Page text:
BLACK people are almost five times as likely to be stopped and searched by South Yorkshire Police than white people, new figures have revealed.

Stop and search is a controversial practice, in which police temporarily stop individuals they suspect may be carrying weapons, drugs or other contraband.

While there are rules that govern how searches are carried out, several organisations have said they want the practice banned or heavily rolled back, in part because it is used far more often on people of colour, particularly black and black British communities.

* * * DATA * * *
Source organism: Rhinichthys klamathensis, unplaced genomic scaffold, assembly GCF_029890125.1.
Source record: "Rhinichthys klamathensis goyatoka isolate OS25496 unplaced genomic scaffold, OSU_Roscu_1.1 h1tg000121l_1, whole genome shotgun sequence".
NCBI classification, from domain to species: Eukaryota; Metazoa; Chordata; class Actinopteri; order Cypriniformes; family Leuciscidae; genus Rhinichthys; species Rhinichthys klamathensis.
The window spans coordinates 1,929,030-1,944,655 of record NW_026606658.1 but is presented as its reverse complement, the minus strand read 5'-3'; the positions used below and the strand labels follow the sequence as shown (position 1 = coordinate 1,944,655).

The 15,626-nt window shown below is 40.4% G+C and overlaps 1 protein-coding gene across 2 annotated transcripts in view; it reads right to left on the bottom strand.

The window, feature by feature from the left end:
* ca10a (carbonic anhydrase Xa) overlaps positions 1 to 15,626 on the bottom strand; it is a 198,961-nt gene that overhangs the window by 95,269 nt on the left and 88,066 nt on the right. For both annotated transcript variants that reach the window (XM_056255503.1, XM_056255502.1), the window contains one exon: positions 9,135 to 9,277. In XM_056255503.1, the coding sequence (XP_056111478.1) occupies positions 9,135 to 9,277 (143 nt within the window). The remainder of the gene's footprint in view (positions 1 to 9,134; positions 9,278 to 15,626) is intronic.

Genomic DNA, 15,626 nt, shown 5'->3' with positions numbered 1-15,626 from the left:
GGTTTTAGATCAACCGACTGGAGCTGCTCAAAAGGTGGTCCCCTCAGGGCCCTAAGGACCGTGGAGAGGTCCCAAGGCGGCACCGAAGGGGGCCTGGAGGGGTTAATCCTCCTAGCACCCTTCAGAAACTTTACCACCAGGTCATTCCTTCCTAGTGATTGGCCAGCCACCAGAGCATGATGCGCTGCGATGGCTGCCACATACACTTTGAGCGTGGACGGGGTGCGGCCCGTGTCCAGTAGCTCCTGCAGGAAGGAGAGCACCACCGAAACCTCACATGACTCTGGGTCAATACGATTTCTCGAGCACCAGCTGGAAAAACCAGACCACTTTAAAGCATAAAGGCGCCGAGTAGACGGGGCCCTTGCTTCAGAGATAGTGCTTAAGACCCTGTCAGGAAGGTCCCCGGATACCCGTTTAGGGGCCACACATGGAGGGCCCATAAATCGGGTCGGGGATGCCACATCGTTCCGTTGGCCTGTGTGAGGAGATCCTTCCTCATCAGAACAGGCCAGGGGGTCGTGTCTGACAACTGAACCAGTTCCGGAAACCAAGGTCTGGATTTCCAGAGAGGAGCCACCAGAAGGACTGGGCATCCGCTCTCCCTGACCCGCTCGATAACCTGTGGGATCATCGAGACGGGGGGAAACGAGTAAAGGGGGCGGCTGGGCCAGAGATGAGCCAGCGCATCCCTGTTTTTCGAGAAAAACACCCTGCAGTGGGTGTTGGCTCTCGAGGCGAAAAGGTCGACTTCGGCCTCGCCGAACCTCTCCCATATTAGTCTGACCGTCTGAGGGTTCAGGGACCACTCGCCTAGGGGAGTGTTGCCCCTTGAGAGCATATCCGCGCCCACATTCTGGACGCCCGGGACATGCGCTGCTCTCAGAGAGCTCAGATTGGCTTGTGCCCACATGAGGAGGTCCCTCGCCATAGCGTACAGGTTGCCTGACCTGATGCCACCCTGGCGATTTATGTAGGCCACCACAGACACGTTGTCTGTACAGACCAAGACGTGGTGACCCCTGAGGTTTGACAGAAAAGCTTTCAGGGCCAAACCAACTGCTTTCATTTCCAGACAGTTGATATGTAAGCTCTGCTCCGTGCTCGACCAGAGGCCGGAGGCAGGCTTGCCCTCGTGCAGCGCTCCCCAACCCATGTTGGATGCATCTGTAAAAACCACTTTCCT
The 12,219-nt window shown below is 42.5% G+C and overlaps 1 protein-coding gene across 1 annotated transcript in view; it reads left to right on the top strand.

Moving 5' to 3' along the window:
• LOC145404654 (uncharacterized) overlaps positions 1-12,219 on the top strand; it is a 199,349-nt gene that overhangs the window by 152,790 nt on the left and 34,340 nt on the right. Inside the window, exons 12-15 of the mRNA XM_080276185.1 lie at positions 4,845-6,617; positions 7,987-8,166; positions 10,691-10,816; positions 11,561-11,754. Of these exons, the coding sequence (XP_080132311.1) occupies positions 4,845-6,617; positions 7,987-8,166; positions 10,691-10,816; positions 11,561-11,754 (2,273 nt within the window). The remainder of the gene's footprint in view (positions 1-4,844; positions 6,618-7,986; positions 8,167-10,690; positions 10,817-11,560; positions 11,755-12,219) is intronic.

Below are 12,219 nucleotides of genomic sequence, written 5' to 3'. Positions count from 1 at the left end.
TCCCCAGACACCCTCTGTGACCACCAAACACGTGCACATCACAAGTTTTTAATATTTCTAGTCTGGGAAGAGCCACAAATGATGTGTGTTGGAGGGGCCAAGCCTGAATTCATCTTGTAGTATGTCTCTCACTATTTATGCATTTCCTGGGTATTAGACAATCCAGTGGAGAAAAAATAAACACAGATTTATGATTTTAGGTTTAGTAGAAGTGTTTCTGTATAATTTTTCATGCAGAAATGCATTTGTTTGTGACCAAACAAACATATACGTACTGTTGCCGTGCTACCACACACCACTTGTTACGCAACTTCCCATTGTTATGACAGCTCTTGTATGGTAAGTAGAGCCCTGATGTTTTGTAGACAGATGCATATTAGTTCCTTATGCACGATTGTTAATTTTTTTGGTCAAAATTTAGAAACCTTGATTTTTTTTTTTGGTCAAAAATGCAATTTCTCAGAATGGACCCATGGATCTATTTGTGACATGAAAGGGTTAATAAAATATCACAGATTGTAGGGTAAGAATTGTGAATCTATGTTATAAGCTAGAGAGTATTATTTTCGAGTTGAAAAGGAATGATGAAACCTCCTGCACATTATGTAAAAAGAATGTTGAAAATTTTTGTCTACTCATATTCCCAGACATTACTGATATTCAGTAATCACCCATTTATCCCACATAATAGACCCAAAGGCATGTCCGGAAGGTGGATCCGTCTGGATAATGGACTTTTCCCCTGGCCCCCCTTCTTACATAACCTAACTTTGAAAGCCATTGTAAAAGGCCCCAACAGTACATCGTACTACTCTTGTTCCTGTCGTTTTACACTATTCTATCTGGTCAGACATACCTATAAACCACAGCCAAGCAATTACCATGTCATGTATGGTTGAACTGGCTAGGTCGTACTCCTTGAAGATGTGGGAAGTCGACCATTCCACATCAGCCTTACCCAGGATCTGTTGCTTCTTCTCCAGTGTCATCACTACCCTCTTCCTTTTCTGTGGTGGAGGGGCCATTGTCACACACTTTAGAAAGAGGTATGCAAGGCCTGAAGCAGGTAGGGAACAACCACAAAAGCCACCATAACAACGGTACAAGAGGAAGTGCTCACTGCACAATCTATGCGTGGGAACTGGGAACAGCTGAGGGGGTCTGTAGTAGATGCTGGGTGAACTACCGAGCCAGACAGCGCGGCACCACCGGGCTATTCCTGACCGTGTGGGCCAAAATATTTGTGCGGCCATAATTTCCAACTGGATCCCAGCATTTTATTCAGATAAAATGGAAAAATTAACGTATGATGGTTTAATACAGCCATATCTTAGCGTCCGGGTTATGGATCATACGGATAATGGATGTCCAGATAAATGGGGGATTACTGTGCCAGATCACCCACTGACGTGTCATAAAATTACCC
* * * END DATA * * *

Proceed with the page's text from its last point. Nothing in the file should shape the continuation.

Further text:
The latest Home Office figures shows that of 12,854 searches carried out by South Yorkshire Police in the year to March, 814 were of black people - equivalent to 31.6 for every 1,000 black people in the area, according to the latest population data.

In comparison, there were 8,594 searches of white people - or 7.1 for every 1,000 people - meaning that black people were four-and-a-half times as likely to be stopped.